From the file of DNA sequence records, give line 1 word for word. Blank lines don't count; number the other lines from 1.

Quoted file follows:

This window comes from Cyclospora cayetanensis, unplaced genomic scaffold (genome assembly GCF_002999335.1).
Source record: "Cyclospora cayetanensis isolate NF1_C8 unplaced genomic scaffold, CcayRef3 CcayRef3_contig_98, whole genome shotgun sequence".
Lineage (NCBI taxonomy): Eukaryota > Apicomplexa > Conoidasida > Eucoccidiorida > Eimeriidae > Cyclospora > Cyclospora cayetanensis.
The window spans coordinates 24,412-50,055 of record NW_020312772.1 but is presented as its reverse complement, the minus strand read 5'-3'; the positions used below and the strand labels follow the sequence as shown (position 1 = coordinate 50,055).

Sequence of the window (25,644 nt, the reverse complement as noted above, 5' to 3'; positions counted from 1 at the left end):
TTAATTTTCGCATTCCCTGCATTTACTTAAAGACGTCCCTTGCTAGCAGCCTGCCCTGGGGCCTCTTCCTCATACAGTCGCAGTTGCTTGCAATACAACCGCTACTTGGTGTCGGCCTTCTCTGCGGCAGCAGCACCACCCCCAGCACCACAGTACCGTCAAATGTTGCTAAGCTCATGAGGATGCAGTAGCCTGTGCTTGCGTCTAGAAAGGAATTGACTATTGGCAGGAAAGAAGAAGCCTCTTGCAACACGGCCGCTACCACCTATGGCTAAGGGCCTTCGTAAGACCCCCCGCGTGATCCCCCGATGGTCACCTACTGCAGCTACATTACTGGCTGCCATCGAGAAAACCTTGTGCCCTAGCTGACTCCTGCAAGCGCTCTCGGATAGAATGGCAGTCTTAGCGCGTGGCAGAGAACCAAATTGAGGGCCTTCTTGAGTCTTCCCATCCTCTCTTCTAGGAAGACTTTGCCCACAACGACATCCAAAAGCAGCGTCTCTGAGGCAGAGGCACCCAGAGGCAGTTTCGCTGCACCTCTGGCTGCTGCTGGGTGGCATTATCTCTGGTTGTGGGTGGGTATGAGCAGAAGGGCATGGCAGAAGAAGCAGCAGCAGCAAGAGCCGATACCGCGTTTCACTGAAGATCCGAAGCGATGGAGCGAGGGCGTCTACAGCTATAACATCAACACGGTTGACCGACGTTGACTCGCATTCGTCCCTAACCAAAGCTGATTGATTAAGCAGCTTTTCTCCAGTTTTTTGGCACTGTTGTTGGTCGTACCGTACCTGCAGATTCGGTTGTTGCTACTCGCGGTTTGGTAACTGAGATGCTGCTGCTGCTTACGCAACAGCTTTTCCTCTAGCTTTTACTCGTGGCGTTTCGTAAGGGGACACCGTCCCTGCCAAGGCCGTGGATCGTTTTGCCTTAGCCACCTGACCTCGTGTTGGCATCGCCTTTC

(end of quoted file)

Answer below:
This window comes from Cyclospora cayetanensis, unplaced genomic scaffold (genome assembly GCF_002999335.1).